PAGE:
Snap's (SNAP 6.70%) stock tumbled 27% during after-hours trading on Thursday, July 21, following the release of the social media company's second-quarter earnings report. Its revenue rose 13% year over year to $1.11 billion, which missed analysts' estimates by about $20 million.

Back in May, Snap had already warned investors its second-quarter revenue would come in "below the low end" of its prior guidance for 20%-25% growth amid tough macroeconomic challenges.

Snap's net loss also widened from $152 million to $422 million, while its adjusted EBITDA (earnings before interest, taxes, depreciation, and amortization) plummeted 94% to just $7 million. Nevertheless, its non-GAAP (generally accepted accounting principles) loss of two cents per share still beat Wall Street's expectations by a penny.

A smiling person takes a selfie.

Image source: Getty Images.

Snap's daily active users (DAUs) still increased 18% year over year to 347 million, but its average revenue per user (ARPU) fell 4%. Those results look dismal, but six additional red flags indicate it's still too early to consider the beaten-down social media stock a turnaround play.

1. No more guidance

Snap usually provides guidance for its quarterly revenue and adjusted EBITDA, but it declined to do so for the third quarter due to "uncertainties related to the operating environment."

Specifically, Snap is still grappling with Apple's (AAPL -0.57%) privacy changes on iOS, headwinds from the Ukrainian war, and COVID-19-related disruptions in certain markets. Inflation and rising interest rates have been exacerbating that pain by throttling digital ad purchases worldwide.

Snap's cautious outlook isn't surprising, but it previously told investors it could achieve "50%-plus revenue growth" for "multiple years" during its investor day presentation last February. But this chart illustrates Snap's growth trajectory since it set that ambitious goal:

Growth (YOY)

Q2 2021

Q3 2021

Q4 2021

Q1 2022

Q2 2022



















Data source: Snap. YOY = Year over year.

2. Refusing to abandon that 50% target

During the conference call, Snap was asked if that 50% target was still on the table. Instead of answering the question, CFO Derek Andersen said that while Snap faced near-term macro headwinds, it could still be "well positioned over time" as it rolled out new features and expanded overseas.

Analysts expect Snap's revenue to rise about 22% to $5.03 billion for the full year and another 32% to $6.63 billion in 2023, but those estimates will likely be reduced after its latest earnings report.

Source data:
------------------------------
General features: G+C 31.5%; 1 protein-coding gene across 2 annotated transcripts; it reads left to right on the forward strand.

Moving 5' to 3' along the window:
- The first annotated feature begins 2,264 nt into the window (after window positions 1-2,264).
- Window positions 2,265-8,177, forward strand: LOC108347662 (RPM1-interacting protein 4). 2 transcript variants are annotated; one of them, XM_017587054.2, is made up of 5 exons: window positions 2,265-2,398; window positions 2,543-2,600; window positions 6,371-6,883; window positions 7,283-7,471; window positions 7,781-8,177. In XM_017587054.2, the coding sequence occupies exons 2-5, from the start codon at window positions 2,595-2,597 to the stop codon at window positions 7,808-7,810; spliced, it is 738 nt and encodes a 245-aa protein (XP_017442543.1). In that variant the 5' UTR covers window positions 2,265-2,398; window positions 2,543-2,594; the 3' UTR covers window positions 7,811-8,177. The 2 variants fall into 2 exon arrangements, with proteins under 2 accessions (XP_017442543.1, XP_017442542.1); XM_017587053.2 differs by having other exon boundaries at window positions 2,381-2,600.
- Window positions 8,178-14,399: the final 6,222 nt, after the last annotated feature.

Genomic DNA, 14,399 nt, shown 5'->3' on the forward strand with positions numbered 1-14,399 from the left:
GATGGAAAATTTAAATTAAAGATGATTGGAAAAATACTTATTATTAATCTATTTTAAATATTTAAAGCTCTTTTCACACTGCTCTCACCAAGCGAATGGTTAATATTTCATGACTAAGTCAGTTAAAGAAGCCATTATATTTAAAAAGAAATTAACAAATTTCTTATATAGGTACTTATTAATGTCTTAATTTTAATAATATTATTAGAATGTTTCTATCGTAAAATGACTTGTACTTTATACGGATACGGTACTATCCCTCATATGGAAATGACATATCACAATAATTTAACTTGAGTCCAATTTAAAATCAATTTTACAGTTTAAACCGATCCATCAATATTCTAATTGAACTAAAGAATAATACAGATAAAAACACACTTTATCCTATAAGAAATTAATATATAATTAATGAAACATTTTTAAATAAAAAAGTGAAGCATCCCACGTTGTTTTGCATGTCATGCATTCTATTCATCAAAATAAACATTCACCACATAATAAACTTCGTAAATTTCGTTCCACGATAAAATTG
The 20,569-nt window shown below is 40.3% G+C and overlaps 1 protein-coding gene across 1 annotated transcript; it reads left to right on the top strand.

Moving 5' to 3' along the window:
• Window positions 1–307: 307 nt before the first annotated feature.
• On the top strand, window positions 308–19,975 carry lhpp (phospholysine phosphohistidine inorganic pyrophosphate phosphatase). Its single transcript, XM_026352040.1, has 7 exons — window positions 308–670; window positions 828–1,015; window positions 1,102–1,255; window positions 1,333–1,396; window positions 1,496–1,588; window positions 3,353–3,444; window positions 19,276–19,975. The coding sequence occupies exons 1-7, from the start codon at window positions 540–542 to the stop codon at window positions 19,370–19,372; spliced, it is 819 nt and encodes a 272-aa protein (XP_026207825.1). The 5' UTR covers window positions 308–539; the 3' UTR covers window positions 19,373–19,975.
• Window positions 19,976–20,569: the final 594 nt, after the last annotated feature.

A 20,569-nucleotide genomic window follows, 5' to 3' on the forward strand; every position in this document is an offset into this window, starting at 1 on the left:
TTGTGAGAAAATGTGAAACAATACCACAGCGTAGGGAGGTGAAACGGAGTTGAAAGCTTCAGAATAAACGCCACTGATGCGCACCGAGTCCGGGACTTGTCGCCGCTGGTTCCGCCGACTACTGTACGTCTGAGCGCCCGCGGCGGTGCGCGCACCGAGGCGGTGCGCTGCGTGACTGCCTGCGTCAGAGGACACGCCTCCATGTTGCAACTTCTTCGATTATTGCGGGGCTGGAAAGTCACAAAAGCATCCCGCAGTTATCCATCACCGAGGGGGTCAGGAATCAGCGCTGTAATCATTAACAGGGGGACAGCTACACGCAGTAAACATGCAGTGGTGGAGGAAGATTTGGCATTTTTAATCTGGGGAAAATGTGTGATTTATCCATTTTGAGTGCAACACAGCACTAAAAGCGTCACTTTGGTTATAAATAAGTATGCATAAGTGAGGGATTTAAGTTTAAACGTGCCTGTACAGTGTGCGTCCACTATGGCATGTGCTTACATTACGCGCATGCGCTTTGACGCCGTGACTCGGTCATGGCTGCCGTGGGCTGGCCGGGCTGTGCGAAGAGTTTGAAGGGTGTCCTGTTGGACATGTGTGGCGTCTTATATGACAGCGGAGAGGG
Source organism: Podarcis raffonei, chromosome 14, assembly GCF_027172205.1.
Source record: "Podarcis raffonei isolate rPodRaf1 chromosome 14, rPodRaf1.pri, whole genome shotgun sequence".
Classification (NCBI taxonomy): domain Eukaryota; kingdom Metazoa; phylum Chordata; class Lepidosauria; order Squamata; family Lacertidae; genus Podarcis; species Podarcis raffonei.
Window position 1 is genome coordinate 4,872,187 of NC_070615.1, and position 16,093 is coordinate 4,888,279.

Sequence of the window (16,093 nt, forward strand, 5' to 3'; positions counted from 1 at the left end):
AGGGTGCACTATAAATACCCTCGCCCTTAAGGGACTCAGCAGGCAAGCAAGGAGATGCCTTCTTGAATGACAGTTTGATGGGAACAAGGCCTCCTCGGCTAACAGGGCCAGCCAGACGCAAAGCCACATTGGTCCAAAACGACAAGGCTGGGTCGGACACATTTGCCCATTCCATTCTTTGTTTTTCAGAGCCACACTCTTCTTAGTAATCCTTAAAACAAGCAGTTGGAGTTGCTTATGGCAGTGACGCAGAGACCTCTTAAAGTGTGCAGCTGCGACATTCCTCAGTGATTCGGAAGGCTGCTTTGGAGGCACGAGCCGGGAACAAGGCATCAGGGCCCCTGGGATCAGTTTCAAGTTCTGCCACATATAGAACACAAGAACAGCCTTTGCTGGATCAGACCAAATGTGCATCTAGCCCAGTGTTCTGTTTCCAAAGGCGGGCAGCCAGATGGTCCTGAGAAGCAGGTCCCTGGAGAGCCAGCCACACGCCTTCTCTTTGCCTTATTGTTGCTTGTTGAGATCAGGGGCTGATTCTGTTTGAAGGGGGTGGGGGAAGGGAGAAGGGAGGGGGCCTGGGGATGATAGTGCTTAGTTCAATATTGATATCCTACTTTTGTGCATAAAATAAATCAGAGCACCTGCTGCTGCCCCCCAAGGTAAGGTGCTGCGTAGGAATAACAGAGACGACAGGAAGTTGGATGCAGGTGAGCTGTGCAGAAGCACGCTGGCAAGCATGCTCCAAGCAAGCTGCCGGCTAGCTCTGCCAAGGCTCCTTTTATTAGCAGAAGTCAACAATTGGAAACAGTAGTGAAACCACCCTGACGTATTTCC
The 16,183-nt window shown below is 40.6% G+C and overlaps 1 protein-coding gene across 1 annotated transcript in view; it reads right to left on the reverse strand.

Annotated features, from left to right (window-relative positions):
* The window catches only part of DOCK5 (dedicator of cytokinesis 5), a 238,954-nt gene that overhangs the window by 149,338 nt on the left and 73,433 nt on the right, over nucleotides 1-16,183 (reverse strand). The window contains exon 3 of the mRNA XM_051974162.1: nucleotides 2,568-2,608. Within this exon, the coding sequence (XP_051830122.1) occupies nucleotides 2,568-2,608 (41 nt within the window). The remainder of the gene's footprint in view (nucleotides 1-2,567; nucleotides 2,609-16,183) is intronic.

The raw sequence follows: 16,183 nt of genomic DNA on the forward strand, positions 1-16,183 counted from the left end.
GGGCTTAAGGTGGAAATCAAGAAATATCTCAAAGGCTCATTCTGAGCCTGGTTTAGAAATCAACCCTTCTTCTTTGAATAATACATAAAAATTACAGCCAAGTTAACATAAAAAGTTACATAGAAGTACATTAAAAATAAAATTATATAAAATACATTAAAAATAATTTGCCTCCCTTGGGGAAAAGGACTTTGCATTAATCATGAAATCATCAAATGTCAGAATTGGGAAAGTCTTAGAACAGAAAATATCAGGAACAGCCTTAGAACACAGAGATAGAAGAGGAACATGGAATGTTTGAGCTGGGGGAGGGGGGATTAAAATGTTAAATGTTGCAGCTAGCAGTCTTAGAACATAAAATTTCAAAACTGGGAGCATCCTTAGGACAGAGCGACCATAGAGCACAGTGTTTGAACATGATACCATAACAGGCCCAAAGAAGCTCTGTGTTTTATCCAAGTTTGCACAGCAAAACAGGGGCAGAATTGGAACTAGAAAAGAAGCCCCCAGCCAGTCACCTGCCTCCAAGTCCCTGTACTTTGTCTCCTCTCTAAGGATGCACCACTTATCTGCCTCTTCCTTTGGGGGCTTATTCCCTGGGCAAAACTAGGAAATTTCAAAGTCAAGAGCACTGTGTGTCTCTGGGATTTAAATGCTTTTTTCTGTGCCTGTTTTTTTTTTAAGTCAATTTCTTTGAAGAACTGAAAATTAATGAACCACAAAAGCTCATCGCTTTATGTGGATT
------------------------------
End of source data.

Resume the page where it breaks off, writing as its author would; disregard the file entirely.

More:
The responsible thing to do would be to simply walk back its 50% goal (and endure some pain now) instead of stubbornly maintaining it and undermining investors' confidence in its long-term plans.

3. Pausing its headcount growth

During the call, Andersen also said Snap would "effectively pause" its headcount growth. That decision could help it rein in its costs and expenses, which jumped 29% year over year to $1.51 billion during the quarter, as well as stock-based compensation expenses, which gobbled up 29% of its total revenue.

However, reining in its spending could also make it more difficult for Snap to roll out new features and keep pace with fierce competitors like ByteDance's TikTok and Meta Platforms' (META 1.54%) Instagram.

4. Deteriorating cash flows

Snap generated a negative free cash flow (FCF) of $147 million in the second quarter, compared to a negative FCF of $116 million a year earlier.

Snap won't run out of cash anytime soon, since it was still sitting on $4.9 billion in cash, cash equivalents, restricted cash, and marketable securities at the end of the quarter. But it's still bleeding out -- and its elevated debt-to-equity ratio of 1.6 doesn't give it too much room to raise fresh funds.

5. A $500 million buyback

It's a bright red flag when an unprofitable company with a negative FCF authorizes a big buyback. That's precisely what Snap did by abruptly authorizing a $500 million buyback for its Class A shares.

Snap says the buyback, which will last for the next 12 months, will offset a "portion of the dilution related to the issuance of restricted stock units to employees." Therefore, this buyback is actually a sign of weakness instead of strength -- and it won't actually make the company's shares any cheaper. 

6. A pointless stock split plan

Lastly, Snap pledged to issue a stock split in the form of a dividend of one Class A share for each then-outstanding share if the Class A share reaches $40 within the next 10 years. That decision, which is mainly aimed at letting its founders sell more Class A shares instead of their exclusive tier of Class C shares (which are worth 10 votes apiece), is meaningless and merely seems like a futile attempt to jump on the stock split bandwagon.

All these issues suggest Snap is in serious trouble. Investors looking for a more resilient social media play should take a fresh look at Meta, which might have a better shot at a long-term recovery.